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Wildlife & Hunting

Recognizing Wild Hog Sign

Wild hogs leave a number of tell-tale signs that can be easily recognized by a landowner. Signs left by wild hogs include wallows and rubs, nests, tracks and scat, and rooting and trampling. 

Wallows and Rubs

Photo: MDWFP

Since swine do not have functional sweat glands, they create shallow, muddy depressions to coat their skin with mud (above). This aids in thermoregulation and deters biting insects and external parasites. They then rub excess mud off themselves using nearby trees or power line poles. 

 

Nests

Photo: wildpiginfo.com

A pregnant sow will leave the sounder to farrow (give birth) alone. She constructs a nest of grass and foliage (shown above) for her litter to stay until they can travel with her. These nests can be found in thick vegetation in secluded areas of the property. 

 

Tracks

Photo: openroadoutdoors.com

Deer tracks and wild hog tracks can be distinguished most easily by the overall shape of the track and by the tips of the toes. Wild hog tracks appear more round in overall shape than deer tracks (more oval or heart shaped). The tips of the toes of hog tracks are more rounded than deer tracks, which come to an obvious point (shown above). The dew claws of wild hogs are also set wider than deer in proportion to overall track width.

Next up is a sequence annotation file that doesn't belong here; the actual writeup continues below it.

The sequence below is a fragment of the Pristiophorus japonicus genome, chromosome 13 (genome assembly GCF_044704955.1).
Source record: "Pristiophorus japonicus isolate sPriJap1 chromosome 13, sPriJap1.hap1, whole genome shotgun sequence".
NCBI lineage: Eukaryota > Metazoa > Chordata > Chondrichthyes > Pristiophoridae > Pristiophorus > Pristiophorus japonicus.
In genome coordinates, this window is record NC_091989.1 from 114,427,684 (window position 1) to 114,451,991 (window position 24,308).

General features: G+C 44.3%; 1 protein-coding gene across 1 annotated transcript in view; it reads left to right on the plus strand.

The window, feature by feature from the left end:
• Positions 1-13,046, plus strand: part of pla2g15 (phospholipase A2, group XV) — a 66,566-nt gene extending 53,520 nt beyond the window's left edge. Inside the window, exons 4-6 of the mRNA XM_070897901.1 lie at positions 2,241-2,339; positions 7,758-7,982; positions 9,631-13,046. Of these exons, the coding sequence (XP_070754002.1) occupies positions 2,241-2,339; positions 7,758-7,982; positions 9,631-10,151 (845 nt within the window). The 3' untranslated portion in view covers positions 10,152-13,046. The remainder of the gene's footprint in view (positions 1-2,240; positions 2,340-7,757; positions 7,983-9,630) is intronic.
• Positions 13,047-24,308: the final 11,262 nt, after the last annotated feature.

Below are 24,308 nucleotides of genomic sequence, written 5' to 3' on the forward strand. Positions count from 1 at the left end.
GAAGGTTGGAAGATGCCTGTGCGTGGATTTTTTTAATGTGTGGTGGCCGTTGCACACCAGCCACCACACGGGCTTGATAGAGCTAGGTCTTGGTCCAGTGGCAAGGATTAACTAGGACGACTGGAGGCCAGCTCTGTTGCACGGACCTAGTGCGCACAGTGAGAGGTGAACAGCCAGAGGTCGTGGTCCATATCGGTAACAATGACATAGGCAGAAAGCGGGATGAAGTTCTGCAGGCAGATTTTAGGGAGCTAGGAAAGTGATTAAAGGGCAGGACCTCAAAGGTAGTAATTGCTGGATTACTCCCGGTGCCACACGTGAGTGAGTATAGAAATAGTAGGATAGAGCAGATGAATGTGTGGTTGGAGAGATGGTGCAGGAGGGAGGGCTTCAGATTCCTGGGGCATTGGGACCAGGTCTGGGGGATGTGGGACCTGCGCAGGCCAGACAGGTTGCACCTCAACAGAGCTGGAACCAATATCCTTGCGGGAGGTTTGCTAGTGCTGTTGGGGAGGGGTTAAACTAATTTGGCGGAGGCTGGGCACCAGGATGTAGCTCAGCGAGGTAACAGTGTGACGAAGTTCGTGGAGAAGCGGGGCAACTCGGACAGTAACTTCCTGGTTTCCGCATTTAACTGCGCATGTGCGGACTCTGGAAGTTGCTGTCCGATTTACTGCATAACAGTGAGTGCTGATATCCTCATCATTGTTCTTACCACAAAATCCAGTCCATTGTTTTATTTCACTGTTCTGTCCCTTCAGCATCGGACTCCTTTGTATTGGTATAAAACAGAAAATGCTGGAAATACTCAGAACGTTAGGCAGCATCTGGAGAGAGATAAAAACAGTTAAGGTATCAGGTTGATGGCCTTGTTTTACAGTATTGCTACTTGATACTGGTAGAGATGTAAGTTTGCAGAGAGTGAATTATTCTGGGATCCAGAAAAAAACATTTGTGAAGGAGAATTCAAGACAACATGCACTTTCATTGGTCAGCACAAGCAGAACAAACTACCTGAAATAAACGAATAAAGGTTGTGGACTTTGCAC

Scat

Photo: Chris Jaworoski; bear-tracker.com

Deer scat (right) can usually be distinguished by small, round pelletized pieces, while wild hog scat (left) is usually larger and irregularly shaped.

 

Rooting and Trampling 

Photo: Clay Gibson

Wild hogs are most noted for their feeding behaviors that include rooting and overturning soil to access food (shown above). This rooting can be several inches to several feet deep. Trampling behavior by wild hogs can also cause crop destruction and habitat loss. 

 

Habitat

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